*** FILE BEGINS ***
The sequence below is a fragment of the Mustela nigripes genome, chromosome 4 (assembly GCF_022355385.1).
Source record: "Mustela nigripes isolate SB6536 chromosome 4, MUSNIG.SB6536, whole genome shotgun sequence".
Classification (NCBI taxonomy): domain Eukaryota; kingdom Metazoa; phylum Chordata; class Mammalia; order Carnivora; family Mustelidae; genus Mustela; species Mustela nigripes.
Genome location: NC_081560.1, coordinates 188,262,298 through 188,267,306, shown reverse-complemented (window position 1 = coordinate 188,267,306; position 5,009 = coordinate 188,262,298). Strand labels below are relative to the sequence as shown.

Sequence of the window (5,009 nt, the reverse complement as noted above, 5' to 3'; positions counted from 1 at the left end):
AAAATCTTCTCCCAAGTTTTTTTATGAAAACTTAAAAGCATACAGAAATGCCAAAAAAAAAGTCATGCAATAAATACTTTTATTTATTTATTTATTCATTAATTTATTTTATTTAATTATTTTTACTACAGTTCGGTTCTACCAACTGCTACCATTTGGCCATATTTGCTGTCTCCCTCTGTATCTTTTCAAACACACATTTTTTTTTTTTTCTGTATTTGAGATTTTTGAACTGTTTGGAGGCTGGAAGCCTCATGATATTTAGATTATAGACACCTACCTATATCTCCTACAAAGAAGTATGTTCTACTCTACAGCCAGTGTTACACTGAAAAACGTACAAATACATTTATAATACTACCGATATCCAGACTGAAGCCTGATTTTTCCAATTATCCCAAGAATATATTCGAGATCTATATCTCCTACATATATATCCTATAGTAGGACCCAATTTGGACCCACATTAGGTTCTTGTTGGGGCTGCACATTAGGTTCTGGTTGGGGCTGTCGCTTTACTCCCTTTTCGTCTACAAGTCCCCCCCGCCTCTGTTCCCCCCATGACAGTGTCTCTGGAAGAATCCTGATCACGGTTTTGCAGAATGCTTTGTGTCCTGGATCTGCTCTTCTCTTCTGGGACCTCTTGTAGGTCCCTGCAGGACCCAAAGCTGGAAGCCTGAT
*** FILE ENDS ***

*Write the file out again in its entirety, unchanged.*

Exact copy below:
The sequence below is a fragment of the Mustela nigripes genome, chromosome 4 (assembly GCF_022355385.1).
Source record: "Mustela nigripes isolate SB6536 chromosome 4, MUSNIG.SB6536, whole genome shotgun sequence".
Classification (NCBI taxonomy): domain Eukaryota; kingdom Metazoa; phylum Chordata; class Mammalia; order Carnivora; family Mustelidae; genus Mustela; species Mustela nigripes.
Genome location: NC_081560.1, coordinates 188,262,298 through 188,267,306, shown reverse-complemented (window position 1 = coordinate 188,267,306; position 5,009 = coordinate 188,262,298). Strand labels below are relative to the sequence as shown.

Sequence of the window (5,009 nt, the reverse complement as noted above, 5' to 3'; positions counted from 1 at the left end):
AAAATCTTCTCCCAAGTTTTTTTATGAAAACTTAAAAGCATACAGAAATGCCAAAAAAAAAGTCATGCAATAAATACTTTTATTTATTTATTTATTCATTAATTTATTTTATTTAATTATTTTTACTACAGTTCGGTTCTACCAACTGCTACCATTTGGCCATATTTGCTGTCTCCCTCTGTATCTTTTCAAACACACATTTTTTTTTTTTTCTGTATTTGAGATTTTTGAACTGTTTGGAGGCTGGAAGCCTCATGATATTTAGATTATAGACACCTACCTATATCTCCTACAAAGAAGTATGTTCTACTCTACAGCCAGTGTTACACTGAAAAACGTACAAATACATTTATAATACTACCGATATCCAGACTGAAGCCTGATTTTTCCAATTATCCCAAGAATATATTCGAGATCTATATCTCCTACATATATATCCTATAGTAGGACCCAATTTGGACCCACATTAGGTTCTTGTTGGGGCTGCACATTAGGTTCTGGTTGGGGCTGTCGCTTTACTCCCTTTTCGTCTACAAGTCCCCCCCGCCTCTGTTCCCCCCATGACAGTGTCTCTGGAAGAATCCTGATCACGGTTTTGCAGAATGCTTTGTGTCCTGGATCTGCTCTTCTCTTCTGGGACCTCTTGTAGGTCCCTGCAGGACCCAAAGCTGGAAGCCTGAT